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Film, Comic Books
HeroesCon is one of my favorite comic book conventions. This year the convention will be held from June 19-21 (Father’s Day Weekend), in Charlotte, N.C. With the date fast approaching I caught up with Heroes Aren’t Hard to Find’s Creative Director, Dustin Harbin, to find out what’s planned for this year. I have to agree with Harbin, who described “the straight up 100% comics vibe, without all the actors and movie stuff and all that” as being part of what makes the con appeal to folks like myself.
Tim O’Shea: A few years back, Wizard tried to create a con to compete with HeroesCon–but that’s far from what happened. Ultimately how much do you think the industry rally to support HeroesCon (as opposed to Wizard) helped bolster the reputation of HeroesCon?
Dustin Harbin: Ha ha, welllll we have made a point of not really making a big deal out of that whole kerfuffle. Just in terms of being classy, I guess. But to comment directly to the second part of your question, I think we had a pretty great reputation with most of our guests and exhibitors, and that whole thing just ended up advertising to the larger industry how well-liked we seem to be.
That’s maybe a distortion though–obviously I’m predisposed toward thinking that HeroesCon is very well-liked–but it was really the very public efforts of a lot of creators that really got people riled up. Cully Hamner and Tony Harris and some others immediately came out with pretty direct responses, and then a lot of pros that had never attended the show before threw their hats in the ring, like Greg Rucka and J. Michael Straczynski.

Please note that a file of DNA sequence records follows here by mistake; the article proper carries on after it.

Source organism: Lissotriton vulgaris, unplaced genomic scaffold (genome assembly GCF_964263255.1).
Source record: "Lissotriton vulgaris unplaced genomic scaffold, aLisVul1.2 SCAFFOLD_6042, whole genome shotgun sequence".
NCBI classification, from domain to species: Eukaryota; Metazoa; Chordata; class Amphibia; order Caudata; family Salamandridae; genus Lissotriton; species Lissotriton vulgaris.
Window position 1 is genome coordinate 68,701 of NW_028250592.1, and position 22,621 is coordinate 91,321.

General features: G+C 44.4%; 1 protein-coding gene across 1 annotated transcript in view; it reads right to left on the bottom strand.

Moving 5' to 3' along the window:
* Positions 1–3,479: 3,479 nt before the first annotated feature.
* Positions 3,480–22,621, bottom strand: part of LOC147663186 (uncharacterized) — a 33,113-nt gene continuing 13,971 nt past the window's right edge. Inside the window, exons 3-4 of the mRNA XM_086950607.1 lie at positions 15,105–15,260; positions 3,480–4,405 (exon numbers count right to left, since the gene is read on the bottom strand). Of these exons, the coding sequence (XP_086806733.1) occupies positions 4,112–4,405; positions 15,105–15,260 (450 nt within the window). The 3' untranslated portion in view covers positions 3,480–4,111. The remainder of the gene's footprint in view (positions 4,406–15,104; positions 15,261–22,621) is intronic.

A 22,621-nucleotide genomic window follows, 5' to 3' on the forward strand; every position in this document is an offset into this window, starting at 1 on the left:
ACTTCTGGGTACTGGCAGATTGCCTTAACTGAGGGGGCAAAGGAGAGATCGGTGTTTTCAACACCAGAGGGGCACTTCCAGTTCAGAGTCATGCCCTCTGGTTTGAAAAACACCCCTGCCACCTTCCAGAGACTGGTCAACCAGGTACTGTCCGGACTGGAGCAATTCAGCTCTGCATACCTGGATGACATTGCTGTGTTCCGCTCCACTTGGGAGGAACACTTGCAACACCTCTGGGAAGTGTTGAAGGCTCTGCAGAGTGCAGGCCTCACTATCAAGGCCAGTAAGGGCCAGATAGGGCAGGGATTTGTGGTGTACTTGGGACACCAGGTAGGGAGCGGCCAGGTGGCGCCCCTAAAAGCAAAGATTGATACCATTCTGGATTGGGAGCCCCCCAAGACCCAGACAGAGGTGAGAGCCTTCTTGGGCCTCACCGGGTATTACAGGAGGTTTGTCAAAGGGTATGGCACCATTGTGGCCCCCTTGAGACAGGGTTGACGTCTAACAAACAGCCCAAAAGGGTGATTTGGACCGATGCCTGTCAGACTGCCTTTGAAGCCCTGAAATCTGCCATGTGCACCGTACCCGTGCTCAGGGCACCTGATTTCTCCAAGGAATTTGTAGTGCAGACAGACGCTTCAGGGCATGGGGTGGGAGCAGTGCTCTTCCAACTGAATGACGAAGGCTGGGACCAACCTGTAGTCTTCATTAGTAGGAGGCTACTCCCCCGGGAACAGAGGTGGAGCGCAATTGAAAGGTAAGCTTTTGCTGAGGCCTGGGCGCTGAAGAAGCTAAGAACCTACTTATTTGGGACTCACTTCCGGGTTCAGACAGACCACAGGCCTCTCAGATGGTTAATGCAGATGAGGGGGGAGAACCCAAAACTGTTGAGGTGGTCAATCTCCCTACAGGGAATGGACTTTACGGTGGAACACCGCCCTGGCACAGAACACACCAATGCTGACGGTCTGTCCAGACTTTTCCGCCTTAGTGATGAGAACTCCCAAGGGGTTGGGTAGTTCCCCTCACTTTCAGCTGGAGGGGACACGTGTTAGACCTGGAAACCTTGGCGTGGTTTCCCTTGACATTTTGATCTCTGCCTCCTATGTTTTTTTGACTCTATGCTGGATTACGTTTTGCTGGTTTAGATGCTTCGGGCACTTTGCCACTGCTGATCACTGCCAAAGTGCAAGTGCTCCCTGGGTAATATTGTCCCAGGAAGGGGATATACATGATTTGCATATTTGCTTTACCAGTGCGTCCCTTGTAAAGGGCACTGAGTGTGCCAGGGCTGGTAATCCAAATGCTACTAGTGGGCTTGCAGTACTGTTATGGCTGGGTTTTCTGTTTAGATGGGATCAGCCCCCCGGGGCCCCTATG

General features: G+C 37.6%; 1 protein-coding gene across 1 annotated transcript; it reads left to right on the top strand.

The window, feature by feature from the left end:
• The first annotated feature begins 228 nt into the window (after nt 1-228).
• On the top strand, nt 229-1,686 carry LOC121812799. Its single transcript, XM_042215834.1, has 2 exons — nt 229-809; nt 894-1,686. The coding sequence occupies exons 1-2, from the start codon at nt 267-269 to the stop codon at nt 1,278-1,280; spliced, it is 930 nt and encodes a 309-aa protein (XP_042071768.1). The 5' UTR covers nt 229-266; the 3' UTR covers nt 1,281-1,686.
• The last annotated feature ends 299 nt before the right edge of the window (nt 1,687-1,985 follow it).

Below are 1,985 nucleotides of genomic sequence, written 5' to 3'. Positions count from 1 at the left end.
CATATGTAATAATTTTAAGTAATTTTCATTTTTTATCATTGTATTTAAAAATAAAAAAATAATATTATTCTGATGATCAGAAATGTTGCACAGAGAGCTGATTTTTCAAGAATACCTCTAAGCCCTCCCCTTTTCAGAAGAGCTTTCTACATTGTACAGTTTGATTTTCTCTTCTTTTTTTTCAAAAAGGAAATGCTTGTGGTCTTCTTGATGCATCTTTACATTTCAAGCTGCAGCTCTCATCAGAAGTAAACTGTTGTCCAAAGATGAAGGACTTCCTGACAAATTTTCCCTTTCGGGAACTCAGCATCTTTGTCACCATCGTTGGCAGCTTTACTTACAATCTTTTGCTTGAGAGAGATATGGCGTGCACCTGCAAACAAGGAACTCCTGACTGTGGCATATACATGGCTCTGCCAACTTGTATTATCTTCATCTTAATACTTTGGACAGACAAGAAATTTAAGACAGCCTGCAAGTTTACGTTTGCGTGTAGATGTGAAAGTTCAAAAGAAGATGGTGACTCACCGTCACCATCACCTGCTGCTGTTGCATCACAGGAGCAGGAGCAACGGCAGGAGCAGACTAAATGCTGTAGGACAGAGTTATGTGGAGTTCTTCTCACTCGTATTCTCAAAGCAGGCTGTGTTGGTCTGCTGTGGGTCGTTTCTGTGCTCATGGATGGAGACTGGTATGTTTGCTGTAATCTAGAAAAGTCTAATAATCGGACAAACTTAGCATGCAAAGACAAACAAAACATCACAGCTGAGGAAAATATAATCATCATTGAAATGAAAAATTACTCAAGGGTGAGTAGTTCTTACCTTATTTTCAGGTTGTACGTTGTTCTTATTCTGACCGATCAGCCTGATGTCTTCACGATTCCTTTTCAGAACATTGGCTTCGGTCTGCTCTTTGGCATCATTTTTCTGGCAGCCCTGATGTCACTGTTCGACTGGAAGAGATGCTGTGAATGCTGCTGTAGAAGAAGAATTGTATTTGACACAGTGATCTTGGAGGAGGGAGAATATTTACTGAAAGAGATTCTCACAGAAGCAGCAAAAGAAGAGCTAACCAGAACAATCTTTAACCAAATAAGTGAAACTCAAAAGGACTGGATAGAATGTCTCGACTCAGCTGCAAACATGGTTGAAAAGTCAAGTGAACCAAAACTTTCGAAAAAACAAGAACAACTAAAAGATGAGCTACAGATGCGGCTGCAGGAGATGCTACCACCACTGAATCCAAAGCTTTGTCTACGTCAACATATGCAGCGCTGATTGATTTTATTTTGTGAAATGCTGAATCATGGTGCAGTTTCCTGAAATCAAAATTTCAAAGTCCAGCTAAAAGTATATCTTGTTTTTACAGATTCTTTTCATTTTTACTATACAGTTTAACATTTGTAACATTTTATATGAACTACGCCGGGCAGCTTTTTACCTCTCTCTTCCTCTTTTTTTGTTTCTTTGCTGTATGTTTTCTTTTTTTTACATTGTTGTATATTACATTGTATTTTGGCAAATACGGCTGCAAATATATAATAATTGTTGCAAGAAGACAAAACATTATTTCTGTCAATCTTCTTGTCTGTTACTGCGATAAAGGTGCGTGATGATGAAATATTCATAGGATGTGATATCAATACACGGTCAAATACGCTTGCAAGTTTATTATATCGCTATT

O’Shea: Every year, HeroesCon seems to have certain fan favorite pros return to the con, but for some pros, this may be the first year they’ll attend the con. Care to mention some of the pros attending for the first time this year?
Harbin: Oh gosh there’s a ton. Without thinking too hard, there’s Ed Brubaker, Steve McNiven, Dustin Nguyen, Jason Lutes… Brian Michael Bendis is coming this year, though he technically used to attend back in the day when he was doing Jinx and Goldfish for Calibre. Shelton (Drum, HeroesCon’s owner and founder) is working on confirming a couple of names I can’t talk about yet, but fingers crossed!
O’Shea: What’s your involvement with the con planning?